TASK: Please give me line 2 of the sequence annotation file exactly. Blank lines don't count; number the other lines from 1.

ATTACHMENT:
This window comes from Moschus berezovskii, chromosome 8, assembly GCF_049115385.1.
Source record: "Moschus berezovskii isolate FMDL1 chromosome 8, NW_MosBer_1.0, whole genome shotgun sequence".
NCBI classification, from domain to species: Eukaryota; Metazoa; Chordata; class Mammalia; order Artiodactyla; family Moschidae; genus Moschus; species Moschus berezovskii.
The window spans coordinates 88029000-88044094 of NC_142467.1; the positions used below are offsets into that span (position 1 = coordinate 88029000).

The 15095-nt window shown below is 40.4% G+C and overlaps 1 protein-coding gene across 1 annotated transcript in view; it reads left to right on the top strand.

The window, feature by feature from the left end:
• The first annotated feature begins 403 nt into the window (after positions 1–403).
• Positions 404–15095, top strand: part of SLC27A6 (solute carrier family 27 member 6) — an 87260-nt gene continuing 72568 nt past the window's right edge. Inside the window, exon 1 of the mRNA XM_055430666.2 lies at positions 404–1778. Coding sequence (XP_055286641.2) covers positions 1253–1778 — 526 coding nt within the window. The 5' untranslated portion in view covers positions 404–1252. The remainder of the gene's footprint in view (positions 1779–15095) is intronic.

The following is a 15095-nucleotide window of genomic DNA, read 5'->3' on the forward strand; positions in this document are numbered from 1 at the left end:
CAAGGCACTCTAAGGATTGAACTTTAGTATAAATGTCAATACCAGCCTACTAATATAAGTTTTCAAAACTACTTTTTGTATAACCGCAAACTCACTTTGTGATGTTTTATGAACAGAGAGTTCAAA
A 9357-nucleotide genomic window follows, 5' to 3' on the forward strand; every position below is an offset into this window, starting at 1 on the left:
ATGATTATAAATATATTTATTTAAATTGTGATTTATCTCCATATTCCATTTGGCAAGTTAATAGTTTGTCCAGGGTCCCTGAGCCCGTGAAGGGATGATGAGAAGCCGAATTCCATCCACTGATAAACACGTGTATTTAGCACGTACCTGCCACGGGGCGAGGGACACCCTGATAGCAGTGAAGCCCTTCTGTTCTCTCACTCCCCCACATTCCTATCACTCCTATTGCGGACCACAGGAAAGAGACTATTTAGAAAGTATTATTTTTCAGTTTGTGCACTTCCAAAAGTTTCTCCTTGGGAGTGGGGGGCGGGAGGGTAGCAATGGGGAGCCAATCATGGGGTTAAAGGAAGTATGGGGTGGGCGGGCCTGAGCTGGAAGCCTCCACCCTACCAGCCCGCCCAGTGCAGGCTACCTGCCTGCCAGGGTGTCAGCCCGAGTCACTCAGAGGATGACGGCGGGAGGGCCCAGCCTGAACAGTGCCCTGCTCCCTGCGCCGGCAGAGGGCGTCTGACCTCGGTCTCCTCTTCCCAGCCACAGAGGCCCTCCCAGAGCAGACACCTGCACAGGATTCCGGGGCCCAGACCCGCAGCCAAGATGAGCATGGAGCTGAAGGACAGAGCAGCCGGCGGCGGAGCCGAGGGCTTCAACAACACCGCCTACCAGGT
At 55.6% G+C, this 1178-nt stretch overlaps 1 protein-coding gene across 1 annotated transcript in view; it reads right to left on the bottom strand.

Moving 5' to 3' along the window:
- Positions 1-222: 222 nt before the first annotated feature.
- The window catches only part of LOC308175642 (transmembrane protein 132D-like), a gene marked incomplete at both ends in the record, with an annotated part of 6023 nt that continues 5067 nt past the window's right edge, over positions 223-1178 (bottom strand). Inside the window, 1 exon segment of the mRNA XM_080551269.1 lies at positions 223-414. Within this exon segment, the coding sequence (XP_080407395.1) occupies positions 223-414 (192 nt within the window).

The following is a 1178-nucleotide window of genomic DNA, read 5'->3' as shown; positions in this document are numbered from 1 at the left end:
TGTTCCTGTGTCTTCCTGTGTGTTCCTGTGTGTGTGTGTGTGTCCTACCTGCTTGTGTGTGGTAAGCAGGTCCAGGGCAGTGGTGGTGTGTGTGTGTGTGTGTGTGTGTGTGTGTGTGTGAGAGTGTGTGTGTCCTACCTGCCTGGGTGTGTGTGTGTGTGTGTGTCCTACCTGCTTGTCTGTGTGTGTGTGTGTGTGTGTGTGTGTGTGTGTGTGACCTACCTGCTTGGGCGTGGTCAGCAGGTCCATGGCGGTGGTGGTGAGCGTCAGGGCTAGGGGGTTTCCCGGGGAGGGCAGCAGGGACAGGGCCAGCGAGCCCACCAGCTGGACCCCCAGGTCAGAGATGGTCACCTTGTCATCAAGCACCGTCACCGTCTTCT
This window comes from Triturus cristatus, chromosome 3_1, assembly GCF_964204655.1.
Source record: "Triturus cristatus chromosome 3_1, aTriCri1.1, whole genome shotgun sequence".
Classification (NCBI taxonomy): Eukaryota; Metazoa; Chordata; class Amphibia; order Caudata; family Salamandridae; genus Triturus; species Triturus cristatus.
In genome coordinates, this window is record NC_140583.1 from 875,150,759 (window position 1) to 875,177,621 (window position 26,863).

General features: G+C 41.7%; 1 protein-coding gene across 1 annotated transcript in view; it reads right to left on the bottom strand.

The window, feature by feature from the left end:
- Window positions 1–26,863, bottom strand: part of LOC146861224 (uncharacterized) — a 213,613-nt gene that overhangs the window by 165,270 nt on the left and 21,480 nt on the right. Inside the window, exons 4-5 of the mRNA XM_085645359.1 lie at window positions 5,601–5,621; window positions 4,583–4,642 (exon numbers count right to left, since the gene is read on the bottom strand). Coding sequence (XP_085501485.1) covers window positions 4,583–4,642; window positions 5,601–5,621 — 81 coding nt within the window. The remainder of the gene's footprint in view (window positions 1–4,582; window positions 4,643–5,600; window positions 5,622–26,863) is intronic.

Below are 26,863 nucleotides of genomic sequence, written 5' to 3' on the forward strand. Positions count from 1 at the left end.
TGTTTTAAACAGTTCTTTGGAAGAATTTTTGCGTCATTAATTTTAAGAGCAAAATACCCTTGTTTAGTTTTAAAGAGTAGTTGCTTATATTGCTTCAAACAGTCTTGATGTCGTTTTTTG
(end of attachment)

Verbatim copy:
Source record: "Moschus berezovskii isolate FMDL1 chromosome 8, NW_MosBer_1.0, whole genome shotgun sequence".